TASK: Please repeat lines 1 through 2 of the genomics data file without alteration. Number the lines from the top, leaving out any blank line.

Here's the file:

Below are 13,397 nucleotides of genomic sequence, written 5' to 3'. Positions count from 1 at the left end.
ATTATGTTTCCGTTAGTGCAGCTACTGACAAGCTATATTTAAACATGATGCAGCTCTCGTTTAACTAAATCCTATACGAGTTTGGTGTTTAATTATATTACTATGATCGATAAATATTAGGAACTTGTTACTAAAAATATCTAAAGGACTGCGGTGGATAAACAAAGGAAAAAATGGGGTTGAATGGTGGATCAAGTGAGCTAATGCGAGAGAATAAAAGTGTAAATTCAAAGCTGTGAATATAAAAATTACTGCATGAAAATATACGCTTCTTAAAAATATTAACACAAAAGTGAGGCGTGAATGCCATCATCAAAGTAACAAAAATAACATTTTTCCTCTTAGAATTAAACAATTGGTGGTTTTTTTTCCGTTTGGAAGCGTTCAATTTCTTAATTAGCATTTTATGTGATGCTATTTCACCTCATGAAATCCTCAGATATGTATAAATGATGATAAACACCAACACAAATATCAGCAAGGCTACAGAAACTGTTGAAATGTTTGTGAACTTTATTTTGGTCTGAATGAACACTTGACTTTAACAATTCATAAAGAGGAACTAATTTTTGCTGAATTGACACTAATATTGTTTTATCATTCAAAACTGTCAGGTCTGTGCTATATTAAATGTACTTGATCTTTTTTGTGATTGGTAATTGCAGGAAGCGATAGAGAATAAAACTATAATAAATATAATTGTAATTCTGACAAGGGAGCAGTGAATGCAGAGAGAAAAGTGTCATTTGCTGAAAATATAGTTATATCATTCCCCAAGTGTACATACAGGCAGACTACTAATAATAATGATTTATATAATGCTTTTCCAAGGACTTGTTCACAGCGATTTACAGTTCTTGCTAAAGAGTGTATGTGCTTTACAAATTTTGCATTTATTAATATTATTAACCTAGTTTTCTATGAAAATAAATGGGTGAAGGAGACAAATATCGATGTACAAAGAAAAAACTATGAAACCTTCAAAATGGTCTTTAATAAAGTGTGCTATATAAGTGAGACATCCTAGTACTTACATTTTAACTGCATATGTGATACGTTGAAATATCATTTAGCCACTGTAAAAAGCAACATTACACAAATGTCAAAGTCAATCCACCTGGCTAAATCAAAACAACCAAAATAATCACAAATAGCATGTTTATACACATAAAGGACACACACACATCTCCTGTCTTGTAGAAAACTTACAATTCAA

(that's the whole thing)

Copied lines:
Below are 13,397 nucleotides of genomic sequence, written 5' to 3'. Positions count from 1 at the left end.
ATTATGTTTCCGTTAGTGCAGCTACTGACAAGCTATATTTAAACATGATGCAGCTCTCGTTTAACTAAATCCTATACGAGTTTGGTGTTTAATTATATTACTATGATCGATAAATATTAGGAACTTGTTACTAAAAATATCTAAAGGACTGCGGTGGATAAACAAAGGAAAAAATGGGGTTGAATGGTGGATCAAGTGAGCTAATGCGAGAGAATAAAAGTGTAAATTCAAAGCTGTGAATATAAAAATTACTGCATGAAAATATACGCTTCTTAAAAATATTAACACAAAAGTGAGGCGTGAATGCCATCATCAAAGTAACAAAAATAACATTTTTCCTCTTAGAATTAAACAATTGGTGGTTTTTTTTCCGTTTGGAAGCGTTCAATTTCTTAATTAGCATTTTATGTGATGCTATTTCACCTCATGAAATCCTCAGATATGTATAAATGATGATAAACACCAACACAAATATCAGCAAGGCTACAGAAACTGTTGAAATGTTTGTGAACTTTATTTTGGTCTGAATGAACACTTGACTTTAACAATTCATAAAGAGGAACTAATTTTTGCTGAATTGACACTAATATTGTTTTATCATTCAAAACTGTCAGGTCTGTGCTATATTAAATGTACTTGATCTTTTTTGTGATTGGTAATTGCAGGAAGCGATAGAGAATAAAACTATAATAAATATAATTGTAATTCTGACAAGGGAGCAGTGAATGCAGAGAGAAAAGTGTCATTTGCTGAAAATATAGTTATATCATTCCCCAAGTGTACATACAGGCAGACTACTAATAATAATGATTTATATAATGCTTTTCCAAGGACTTGTTCACAGCGATTTACAGTTCTTGCTAAAGAGTGTATGTGCTTTACAAATTTTGCATTTATTAATATTATTAACCTAGTTTTCTATGAAAATAAATGGGTGAAGGAGACAAATATCGATGTACAAAGAAAAAACTATGAAACCTTCAAAATGGTCTTTAATAAAGTGTGCTATATAAGTGAGACATCCTAGTACTTACATTTTAACTGCATATGTGATACGTTGAAATATCATTTAGCCACTGTAAAAAGCAACATTACACAAATGTCAAAGTCAATCCACCTGGCTAAATCAAAACAACCAAAATAATCACAAATAGCATGTTTATACACATAAAGGACACACACACATCTCCTGTCTTGTAGAAAACTTACAATTCAA